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6 Pro & Cons of Using Medium to Host Content

By: Jon Lee
Jon Lee
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using medium host content

If you’ve been thinking about hosting content on Medium, this post is for you. Below, I’ll cover the pros and cons of using Medium to host content from a marketer’s perspective.

This will provide you with a good idea of what to expect from one of the most popular blogging platforms on the web, a platform with over 25 million views a month.

3 Pros of Using Medium to Host Content

1. Instant Gratification

You’ll know quickly whether or not you have people who are interested in your content. It’s the perfect way to validate and figure out what topics to write about. Focus on joining specific publications that cater to specific niches and use up to five tags per post for more qualified validation.

2. Higher Re-Engagement

More people on Medium are more likely to engage after the first comment is made — this leads to more opportunities to pitch them your product in the future. A lot of our signups on Rabbut.com, my email marketing startup, come from engaging with people from second or third-tiered comments.

3. More Exposure

Posts you write on Medium are promoted in various places throughout the platform (tags, search, recommended posts, related stories, author profiles, publications) which leads to more exposure than you’d normally get organically with a self-hosted blog. What’s really noteworthy about this extra exposure is the fact that you’d also be able to rank for hard-to-rank SEO keywords that you otherwise couldn’t have with your website. It’s a good way to get more exposure for your site indirectly through Medium.

3 Cons of Using Medium to Host Content

1. Medium’s Niche is Too Diverse

There’s too much diversity on Medium. Topics range anywhere from humor to politics ;  this makes it hard to rank high in Medium because ‘virality’ really depends on the read ratio per post in proportion to the number of recommends. If people read your post but don’t recommend it because they’re not interested in the topic, it’s less likely your post will rank high.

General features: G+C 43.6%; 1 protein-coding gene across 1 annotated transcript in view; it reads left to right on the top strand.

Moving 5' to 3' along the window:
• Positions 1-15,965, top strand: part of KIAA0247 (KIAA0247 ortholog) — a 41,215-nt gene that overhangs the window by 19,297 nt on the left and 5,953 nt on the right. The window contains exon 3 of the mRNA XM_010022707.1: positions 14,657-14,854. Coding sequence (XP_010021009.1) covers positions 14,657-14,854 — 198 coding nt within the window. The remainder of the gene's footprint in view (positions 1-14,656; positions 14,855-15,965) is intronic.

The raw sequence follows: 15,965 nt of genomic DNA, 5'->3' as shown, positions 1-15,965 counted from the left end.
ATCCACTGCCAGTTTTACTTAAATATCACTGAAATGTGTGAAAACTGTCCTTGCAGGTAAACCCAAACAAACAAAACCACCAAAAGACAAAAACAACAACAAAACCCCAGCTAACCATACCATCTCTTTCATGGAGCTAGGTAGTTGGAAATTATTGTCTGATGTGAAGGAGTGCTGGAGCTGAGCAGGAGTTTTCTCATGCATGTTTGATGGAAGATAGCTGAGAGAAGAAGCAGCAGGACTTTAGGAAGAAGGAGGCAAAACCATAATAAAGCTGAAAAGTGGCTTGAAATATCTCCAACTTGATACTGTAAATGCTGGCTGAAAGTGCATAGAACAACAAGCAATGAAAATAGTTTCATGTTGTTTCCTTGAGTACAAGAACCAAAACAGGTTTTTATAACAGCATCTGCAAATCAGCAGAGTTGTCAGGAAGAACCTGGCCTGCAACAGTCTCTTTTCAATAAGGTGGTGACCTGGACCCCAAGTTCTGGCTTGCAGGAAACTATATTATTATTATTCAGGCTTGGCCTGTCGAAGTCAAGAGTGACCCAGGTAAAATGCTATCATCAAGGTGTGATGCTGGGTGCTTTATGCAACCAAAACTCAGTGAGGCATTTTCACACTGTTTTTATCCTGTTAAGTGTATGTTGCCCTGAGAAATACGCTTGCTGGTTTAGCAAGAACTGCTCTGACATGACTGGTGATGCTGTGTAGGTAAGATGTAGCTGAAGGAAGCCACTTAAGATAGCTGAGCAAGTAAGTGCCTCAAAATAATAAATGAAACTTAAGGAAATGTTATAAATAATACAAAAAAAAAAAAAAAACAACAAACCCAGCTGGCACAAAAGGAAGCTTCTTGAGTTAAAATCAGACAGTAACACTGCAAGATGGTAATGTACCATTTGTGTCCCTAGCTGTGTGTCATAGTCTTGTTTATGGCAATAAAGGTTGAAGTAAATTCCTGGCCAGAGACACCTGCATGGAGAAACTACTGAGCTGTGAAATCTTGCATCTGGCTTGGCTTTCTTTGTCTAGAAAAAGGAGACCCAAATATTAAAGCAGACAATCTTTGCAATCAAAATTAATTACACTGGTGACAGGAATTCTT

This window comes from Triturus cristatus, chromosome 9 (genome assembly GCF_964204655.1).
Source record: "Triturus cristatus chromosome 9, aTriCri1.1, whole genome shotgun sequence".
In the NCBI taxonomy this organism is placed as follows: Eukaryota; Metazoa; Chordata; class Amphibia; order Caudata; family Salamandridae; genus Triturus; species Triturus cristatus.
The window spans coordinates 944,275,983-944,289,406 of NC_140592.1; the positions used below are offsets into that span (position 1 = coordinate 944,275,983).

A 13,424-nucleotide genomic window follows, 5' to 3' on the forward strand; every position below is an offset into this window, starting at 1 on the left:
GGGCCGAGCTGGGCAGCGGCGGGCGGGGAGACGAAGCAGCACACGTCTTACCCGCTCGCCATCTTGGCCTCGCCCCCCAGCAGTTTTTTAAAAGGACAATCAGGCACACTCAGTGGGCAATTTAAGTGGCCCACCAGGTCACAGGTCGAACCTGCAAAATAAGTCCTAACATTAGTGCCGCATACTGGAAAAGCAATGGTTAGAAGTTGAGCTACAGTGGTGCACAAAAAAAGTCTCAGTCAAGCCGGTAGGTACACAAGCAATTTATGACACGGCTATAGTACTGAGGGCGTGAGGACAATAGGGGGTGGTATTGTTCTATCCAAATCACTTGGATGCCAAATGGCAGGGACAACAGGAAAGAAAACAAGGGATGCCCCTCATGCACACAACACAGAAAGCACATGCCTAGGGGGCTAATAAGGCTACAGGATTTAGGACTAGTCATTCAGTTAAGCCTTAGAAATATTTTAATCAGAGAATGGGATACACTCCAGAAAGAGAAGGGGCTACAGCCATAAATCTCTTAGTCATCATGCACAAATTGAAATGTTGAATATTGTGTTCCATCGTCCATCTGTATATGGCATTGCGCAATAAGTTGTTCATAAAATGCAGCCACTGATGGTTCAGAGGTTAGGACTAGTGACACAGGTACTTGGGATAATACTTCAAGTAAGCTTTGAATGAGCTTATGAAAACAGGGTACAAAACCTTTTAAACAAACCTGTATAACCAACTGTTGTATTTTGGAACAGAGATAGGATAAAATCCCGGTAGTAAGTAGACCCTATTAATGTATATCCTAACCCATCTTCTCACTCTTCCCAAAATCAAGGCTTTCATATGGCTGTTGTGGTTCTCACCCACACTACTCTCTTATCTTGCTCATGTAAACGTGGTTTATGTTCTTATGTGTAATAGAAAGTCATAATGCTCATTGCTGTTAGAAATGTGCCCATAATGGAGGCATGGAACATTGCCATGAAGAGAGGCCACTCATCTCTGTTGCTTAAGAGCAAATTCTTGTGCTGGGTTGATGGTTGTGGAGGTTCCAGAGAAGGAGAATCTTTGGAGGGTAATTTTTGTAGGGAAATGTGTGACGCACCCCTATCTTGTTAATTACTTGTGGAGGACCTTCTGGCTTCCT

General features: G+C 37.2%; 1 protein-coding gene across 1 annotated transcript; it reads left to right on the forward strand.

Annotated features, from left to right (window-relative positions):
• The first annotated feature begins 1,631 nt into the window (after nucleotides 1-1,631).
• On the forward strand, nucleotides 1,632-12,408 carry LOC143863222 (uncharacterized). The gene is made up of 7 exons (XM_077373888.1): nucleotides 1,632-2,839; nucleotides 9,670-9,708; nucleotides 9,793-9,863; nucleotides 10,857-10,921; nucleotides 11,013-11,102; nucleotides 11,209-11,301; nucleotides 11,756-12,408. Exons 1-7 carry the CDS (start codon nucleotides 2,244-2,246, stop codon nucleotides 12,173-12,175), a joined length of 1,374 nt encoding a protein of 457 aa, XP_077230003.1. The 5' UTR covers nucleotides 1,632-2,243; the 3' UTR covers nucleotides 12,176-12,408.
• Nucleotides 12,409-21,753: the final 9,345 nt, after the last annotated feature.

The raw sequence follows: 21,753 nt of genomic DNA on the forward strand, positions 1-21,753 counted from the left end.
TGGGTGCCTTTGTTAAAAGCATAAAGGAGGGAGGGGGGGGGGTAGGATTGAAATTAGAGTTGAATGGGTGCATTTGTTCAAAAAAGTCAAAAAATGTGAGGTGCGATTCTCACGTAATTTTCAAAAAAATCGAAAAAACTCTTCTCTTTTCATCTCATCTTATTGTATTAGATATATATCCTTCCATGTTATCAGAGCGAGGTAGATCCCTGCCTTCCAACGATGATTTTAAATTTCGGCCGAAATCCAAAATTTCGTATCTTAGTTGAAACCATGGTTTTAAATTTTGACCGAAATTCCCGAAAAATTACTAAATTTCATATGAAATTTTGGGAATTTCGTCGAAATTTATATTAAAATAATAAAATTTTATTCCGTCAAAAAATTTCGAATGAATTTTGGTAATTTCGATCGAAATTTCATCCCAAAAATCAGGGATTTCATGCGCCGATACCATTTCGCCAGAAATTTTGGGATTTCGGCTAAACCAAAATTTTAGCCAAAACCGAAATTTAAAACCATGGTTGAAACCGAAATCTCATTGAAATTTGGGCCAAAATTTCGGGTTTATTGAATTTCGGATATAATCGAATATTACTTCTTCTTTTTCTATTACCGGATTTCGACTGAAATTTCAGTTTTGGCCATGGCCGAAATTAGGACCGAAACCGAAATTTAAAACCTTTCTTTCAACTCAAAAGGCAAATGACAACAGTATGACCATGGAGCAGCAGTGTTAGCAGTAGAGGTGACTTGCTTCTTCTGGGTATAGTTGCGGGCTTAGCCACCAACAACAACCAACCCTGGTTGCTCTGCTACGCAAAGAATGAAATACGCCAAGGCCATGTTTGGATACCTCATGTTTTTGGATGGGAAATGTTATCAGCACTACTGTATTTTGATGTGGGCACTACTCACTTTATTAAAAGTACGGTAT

2. You Don’t Get Anyone’s Email Address Even if You Own the Publication

There’s always benefits to being able to collect someone’s email address because that means you can reach out anytime and re-target based on email behavior (and improve open/click through rates). Medium does allows you to write a “letter” that’s emailed to all of your followers in a publication, but what if it’s not your publication, or if you’re trying to trying to segment your list into more qualified leads based on email? That’s not possible on Medium, unless you use Rabbut, which is the reason why we even built Rabbut in the first place.

3. Limited Content Upgrade Opportunities

There are a lot less opportunities to collect email addresses and build an email list simply because Medium isn’t a custom blog. There’s no popups, welcome screens, or promotional banners you can use — the only thing you’re really relying on is your content, and even then it takes more than just posting on a schedule if you want to get more subscribers.


What really makes Medium worth it is the extra exposure that you can get. But you really have to work and put in the effort to be able to understand how the platform works as a whole and how to best leverage it for content marketing results.

If you’ve got any questions about how Medium can work for your business, or want to share your insights about your experience on Medium, comment below or reach out anytime. Let’s get a discussion going! Thanks for reading.

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Jon Lee


Jon Lee

Jon Lee is CEO and founder at Rabbut.com, a email signup form tool. He's also the creator of kalenews.com and writes regularly at 45m.ph about thoughts, advice and stories on growing startups. Reach out and say hi!


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